• Thanks for stopping by. Logging in to a registered account will remove all generic ads. Please reach out with any questions or concerns.

B.C. dad and son honoured for rescuing two men in a capsized canoe


Army.ca Dinosaur
Reaction score
Wow... well done the dynamic duo!

RCMP Cpl. James Moore and his 11-year-old son Emmett saved the two men from drowning in Griffin Lake near Revelstoke last summer.

A B.C. dad and son have been honoured after they saved two men in a capsized canoe last summer while they were out fishing on a lake near Revelstoke.

On Labour Day long weekend, RCMP Cpl. James Moore, who was off-duty at the time, and his 11-year-old son Emmett went fishing on Griffin Lake, which is located about 27 kilometres west of Revelstoke adjacent to the Trans-Canada Highway.

RCMP say because the lake is glacier fed, it is clear and “intensely cold.” By mid-afternoon, the only other boat on the lake was a canoe with two men. When their boat capsized and they heard the men calling for help, Moore and his son sprang into action.

Emmett had been trained by his parents in self rescue and knew what they had to do, according to an RCMP news release. But they needed to paddle hard to reach the men across the lake.

Mounties say one man was in the water and clinging to the capsized canoe and the other had partially lifted himself onto the stern. Neither man had a life-jacket on.

Apparently Moore asked them if they could swim and neither could.

When the canoe flipped, all the contents scattered across the lake, according to RCMP, so the dad and son paddled to retrieve the life-jackets.

Somehow, Emmett managed to get the life-jackets on both men, who were exhausted and cold.

“I was concerned that the men would get hypothermia,” said Moore, a 12-year member of the RCMP Integrated Forensic Identification Services for the Southeast District, in a statement released by the RCMP.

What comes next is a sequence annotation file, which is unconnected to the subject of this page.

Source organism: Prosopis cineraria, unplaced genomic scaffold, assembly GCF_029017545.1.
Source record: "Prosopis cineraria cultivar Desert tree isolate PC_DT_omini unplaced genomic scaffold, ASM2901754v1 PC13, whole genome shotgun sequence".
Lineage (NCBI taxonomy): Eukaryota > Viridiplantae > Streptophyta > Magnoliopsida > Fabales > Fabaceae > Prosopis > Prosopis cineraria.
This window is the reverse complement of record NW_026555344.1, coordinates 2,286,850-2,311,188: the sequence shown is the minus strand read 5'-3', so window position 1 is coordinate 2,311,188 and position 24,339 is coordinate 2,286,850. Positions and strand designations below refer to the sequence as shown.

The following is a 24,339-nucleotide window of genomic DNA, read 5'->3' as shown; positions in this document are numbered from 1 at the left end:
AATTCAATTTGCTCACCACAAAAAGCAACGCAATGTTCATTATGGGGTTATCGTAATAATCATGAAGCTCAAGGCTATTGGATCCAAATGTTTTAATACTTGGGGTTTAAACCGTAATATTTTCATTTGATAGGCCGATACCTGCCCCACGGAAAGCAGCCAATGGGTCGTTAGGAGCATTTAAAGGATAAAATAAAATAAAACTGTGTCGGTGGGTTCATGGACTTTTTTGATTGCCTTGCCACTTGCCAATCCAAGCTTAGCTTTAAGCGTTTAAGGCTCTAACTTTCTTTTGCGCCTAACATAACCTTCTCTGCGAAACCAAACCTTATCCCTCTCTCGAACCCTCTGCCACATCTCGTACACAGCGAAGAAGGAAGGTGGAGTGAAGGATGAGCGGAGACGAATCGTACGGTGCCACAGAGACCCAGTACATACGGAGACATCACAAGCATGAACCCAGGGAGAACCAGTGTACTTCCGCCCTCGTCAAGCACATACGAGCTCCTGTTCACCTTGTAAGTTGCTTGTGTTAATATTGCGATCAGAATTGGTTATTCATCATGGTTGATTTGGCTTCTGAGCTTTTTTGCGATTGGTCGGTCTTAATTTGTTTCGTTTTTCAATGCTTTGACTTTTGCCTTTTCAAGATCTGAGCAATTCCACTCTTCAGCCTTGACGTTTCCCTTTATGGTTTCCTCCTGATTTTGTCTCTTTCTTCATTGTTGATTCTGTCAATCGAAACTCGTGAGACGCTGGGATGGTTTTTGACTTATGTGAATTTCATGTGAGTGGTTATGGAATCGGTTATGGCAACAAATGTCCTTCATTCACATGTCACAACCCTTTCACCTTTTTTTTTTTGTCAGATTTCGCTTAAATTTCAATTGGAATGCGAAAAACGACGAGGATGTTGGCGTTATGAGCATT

Moore said he could see the men were turning a pale grey.

“I am certain that it was partially due to shock and partially due to decreased body temperature,” he said.

Moore decided to tow the canoe to the closest point on the shore. He found 40 feet of rope and Emmett told the men to grab onto the rope, according to RCMP.

There was no place to clip the rope onto on James’s smaller canoe, so RCMP say Emmett wrapped the rope around his wrists and braced himself against the side of his canoe locking his legs straight against frame.

RCMP say it took them 20 minutes to drag the men and the partially submerged canoe to shore, where Emmett jumped out and pulled the men by hand the rest of the way to land. Both men crawled out of the water and collapsed on the jagged rock.

Moore said he couldn’t have done it without his son’s help.

“It would have been a lot to manage without me getting into the water myself. Had we not been there, I fear these gentlemen would have become a recovery.”

On May 28, the Lifesaving Society awarded Moore and his son the Silver Medal of Merit that acknowledges meritorious service in saving a life during a water rescue.

The Lifesaving Society is a not-for-profit organization committed to the prevention of drowning and aquatic-related injury through water safety education.